WN: By the way, the Occupy movement, are they still out there? In the snow? AG: Good question. I’ll have to go and take a look. But I’m pretty sure they are. It seems to me that you wouldn’t let yourself be scared off by a little snow.
The genre label “literary journalism” may be most appropriate for the journalism that seeks truths, rather than realities. In the case of Grunberg, then, what he said in a 2009 interview on Dutch television makes perfect sense: that his pieces about his life as a chambermaid or with soldiers in Iraq and Afghanistan do not fall under the heading of journalism. All is literature, with Grunberg: a search for truth.
Since 2002, Flemish author Herman Brusselmans has regularly commented on Grunberg, both in his novels and in interviews.
A novel about disenchanted young heroes trying to make sense of a senseless world.
Interviewer: Thank you very much for your time. Did you like this interview? Grunberg: Yes, very much, and you?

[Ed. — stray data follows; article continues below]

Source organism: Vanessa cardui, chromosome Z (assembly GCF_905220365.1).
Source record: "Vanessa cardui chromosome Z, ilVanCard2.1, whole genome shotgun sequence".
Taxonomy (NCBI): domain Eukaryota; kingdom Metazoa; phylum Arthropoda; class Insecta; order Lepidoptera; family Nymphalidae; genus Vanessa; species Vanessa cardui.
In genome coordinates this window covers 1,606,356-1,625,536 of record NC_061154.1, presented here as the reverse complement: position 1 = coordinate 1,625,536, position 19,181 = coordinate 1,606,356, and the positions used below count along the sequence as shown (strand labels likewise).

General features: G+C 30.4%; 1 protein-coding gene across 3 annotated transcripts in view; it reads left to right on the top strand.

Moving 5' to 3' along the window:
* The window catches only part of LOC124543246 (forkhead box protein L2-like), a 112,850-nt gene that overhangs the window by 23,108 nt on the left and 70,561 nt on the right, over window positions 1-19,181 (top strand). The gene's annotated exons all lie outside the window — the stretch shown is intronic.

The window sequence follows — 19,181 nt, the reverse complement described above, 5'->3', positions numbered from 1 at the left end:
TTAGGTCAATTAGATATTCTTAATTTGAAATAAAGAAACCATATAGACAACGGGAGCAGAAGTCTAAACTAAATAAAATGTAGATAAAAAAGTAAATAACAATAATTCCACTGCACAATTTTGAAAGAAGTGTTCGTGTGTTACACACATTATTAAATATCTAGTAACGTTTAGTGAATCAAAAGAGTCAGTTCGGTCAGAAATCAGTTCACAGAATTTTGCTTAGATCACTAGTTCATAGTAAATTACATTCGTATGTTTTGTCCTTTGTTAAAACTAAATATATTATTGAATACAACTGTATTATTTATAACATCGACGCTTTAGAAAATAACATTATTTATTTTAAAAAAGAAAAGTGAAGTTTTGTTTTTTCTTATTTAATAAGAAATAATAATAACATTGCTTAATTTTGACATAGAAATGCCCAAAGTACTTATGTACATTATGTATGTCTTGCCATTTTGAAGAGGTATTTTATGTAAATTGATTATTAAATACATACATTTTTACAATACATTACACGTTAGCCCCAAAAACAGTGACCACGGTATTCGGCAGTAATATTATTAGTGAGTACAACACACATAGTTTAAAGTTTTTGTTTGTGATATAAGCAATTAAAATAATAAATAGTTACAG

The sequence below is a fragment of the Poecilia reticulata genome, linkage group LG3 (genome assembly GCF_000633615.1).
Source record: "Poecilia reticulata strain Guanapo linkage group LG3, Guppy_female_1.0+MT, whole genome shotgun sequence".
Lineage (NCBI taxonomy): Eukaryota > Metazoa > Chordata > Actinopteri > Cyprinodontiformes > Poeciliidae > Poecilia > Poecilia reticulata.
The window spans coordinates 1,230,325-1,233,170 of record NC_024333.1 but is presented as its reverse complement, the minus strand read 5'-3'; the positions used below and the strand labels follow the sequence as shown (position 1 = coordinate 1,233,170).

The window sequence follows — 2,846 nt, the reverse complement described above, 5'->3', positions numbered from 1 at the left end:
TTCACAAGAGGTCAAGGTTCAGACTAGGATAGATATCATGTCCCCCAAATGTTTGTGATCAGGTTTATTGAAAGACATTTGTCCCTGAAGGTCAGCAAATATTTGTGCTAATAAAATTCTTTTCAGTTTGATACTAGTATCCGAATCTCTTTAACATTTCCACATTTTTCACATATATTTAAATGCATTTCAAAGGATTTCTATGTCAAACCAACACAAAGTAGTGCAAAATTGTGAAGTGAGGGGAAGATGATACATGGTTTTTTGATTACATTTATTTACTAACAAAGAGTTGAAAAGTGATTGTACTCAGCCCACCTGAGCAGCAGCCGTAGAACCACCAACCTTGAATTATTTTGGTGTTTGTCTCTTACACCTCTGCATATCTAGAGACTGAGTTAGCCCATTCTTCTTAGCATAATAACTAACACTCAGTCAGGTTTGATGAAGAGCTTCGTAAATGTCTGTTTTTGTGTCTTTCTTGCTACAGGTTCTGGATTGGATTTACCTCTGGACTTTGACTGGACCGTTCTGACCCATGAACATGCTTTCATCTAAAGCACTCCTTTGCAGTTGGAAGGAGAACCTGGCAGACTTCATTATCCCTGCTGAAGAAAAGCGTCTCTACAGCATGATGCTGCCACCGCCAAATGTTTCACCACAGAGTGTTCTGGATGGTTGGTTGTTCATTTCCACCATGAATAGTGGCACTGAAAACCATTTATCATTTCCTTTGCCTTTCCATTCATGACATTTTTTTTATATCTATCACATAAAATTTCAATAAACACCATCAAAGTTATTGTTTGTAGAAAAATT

Grunberg for president!
Earlier this year, in Nijmegen, I had the honor of receiving the Kellendonk Prize. I believe that in the word of thanks I read on that occasion I said almost everything I care to say about the joy and discomfort that winning literary prizes summons up in an author. It would be callous of me to read aloud that word of thanks here again, although, without meaning to sound arrogant, the text does come highly recommended.
I don’t think that my vitamin allergy agrees with you.
Productivity? Discipline? It’s no different from what you need if you plan to win Wimbledon or carry out a successful military campaign.
When Arnon Grunberg will speak again, I will listen.